Magazine article National Defense

Are We There Yet? Army Pushes Forward with Troubled Scout Helicopter

Magazine article National Defense

Are We There Yet? Army Pushes Forward with Troubled Scout Helicopter

Article excerpt

[ILLUSTRATION OMITTED]

Despite a string of delays and billions of dollars in cost increases, the Army has regained confidence in its ARH-70A armed reconnaissance helicopter.

Price and scheduling problems nearly forced Army leadership to scrap the new scout helicopter last year. But now, as the service carves out a revised strategy for the troubled aircraft, it has set the program back on track, officials say.

"We're on a glide path for fielding the ARH in accordance with the new plan," says Col. Bob Quackenbush, deputy director of Army aviation.

The Army has readjusted its testing and development schedule to get the helicopter into the field by 2011, two years later than originally planned, Quackenbush tells National Defense. It has also increased oversight and plans to require more regular program updates to prevent future problems.

The Army believes that the aircraft, manufactured by Bell Helicopter, is still the best option to replace the aging OH-58D Kiowa Warrior scout helicopter, which has been heavily stressed in the wars in Iraq and Afghanistan.

"If we continue the development and address the shortcomings, I'm 100 percent positive that this is the reconnaissance system that the Army needs for the next 20 years," says Col. Mark Hayes, capability manager for reconnaissance/attack helicopters at the Army's Training and Doctrine Command.

The service's renewed faith in the ARH stems in large part from the "successful" results of the so-called limited user test that was conducted in November, Hayes says.

The critical assessment--which is the gateway to low-rate initial production--had been delayed twice because Bell had problems integrating a sensor package called the target acquisition sight system, says Lisa Eichorn, spokeswoman for the Army aviation warfighting center.

Hayes would not give specific details about the test results because they had not been published, but sounded positive about the program's future.

"For the rest of this year, you will see us build on the success of limited user test one ... I will tell you that for the systems we looked at, those items that we tested, this is a pretty dang robust armored reconnaissance machine."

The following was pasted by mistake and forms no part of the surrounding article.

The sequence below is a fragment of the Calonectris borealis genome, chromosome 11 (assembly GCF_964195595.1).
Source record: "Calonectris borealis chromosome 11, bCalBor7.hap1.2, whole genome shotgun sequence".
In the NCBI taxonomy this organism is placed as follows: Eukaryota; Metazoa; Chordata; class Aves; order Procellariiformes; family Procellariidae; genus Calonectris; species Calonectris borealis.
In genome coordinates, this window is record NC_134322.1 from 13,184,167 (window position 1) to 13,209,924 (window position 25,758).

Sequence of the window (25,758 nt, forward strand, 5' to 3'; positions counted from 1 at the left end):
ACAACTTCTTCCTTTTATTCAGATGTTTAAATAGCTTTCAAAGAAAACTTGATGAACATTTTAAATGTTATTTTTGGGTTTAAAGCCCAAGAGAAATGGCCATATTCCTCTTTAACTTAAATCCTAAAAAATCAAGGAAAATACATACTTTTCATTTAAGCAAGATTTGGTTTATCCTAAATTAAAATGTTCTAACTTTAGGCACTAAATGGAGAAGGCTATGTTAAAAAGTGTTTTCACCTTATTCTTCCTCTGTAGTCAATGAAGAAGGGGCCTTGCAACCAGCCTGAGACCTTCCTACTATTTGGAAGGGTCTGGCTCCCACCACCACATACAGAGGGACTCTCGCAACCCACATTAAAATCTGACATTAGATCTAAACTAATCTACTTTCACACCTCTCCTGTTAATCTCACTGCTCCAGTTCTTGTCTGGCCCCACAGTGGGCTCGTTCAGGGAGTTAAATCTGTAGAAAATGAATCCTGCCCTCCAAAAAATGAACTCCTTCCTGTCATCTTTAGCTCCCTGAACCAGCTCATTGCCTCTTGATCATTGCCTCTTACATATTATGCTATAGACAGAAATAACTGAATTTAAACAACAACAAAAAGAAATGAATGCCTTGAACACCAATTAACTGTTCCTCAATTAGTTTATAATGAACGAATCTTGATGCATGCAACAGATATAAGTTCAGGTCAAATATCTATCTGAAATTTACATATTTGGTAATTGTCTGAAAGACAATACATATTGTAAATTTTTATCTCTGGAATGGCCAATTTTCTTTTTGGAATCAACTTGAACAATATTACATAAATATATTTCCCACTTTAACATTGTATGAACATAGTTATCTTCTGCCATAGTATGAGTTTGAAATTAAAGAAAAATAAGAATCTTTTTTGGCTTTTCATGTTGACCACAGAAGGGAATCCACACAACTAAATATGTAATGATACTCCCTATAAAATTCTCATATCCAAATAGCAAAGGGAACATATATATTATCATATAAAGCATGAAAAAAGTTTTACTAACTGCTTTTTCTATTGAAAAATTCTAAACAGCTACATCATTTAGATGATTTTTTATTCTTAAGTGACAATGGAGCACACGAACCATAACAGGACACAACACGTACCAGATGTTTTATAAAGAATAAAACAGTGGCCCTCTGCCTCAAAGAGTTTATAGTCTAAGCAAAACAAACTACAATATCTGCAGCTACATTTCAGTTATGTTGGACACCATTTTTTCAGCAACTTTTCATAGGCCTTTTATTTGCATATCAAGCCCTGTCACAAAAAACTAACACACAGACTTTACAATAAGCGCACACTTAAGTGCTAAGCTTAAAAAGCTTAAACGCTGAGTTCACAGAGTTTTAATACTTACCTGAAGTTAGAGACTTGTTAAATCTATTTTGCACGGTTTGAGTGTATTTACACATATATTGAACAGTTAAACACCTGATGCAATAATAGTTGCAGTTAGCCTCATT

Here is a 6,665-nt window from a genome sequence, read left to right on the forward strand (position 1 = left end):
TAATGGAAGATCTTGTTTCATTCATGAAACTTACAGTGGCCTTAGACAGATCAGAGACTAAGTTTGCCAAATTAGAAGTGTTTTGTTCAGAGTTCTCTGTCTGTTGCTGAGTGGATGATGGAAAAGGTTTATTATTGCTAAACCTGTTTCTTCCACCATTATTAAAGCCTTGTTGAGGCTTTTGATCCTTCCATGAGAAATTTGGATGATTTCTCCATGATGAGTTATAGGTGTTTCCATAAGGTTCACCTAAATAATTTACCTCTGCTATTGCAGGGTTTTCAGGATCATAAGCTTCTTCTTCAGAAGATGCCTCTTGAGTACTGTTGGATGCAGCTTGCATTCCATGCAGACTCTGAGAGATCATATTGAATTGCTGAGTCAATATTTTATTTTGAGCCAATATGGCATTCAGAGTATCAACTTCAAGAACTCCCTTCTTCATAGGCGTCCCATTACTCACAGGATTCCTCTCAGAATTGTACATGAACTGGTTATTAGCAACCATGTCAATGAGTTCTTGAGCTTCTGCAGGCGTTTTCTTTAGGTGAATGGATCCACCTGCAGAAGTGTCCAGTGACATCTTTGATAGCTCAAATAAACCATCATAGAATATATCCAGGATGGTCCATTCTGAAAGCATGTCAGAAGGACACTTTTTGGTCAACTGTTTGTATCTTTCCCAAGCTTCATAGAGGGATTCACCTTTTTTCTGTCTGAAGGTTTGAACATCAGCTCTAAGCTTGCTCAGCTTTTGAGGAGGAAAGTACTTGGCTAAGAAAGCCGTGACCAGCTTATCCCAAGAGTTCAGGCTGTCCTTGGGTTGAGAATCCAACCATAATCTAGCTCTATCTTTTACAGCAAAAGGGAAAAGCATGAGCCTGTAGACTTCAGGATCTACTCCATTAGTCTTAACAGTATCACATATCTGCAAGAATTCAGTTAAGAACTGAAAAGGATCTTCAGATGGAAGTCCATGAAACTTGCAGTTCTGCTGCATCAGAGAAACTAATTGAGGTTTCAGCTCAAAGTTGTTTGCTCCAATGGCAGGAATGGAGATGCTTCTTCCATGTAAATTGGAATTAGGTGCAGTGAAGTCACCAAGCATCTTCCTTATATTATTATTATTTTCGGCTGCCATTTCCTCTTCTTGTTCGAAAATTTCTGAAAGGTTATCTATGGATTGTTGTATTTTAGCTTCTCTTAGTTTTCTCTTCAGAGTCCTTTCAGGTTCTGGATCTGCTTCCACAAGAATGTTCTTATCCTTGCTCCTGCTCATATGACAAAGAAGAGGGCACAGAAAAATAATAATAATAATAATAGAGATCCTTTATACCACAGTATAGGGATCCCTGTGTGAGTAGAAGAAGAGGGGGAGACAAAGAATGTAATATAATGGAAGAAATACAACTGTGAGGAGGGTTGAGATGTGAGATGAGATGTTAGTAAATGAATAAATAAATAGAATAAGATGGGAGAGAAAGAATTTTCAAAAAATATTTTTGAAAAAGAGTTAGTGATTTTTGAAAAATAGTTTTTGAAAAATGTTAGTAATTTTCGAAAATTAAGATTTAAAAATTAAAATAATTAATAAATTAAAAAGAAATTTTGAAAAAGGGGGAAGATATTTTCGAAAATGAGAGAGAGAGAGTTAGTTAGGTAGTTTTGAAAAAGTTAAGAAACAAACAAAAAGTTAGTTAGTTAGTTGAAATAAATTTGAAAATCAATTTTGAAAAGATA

Testing delays were a result of the Army's failed attempt to quickly field a helicopter based on commercial-off-the-shelf technology, or COTS. Program officials and industry executives originally thought they could dramatically cut costs and shave off precious development years by using a commercial aircraft.

The original concept for ARH was to take Bell's commercial 407 single engine light helicopter and add features that would make it suitable for combat, says Michael Blake, Bell's vice president of customer solutions. Those add-ons included a larger engine, a different transmission, the targeting sensor, armaments and other combat survivability gear.

But now, four years after the program was first conceived, both the Army and Bell have acknowledged it was a costly experiment.

The issue with the COTS concept, Blake says, was a "lack of appreciation" for the differences between commercial and military aircraft. He explains that Army officials were trying to take an aircraft with Federal Aviation Administration certification and convert it to a combat qualified helicopter without knowing how to do it.

Army personnel involved with the program were relying on their Comanche experience, Blake said, and didn't take into account the disparity between FAA and military approval processes.

For example, he said during an interview, "I'm not going to do evasive maneuvers for the FAA, but you may have to do it for the Army."

Comanche was a previous scout helicopter program that failed to produce an aircraft after 21 years in development and was killed in 2004.

Hayes agrees, saying that no one knew how to solve those problems. …

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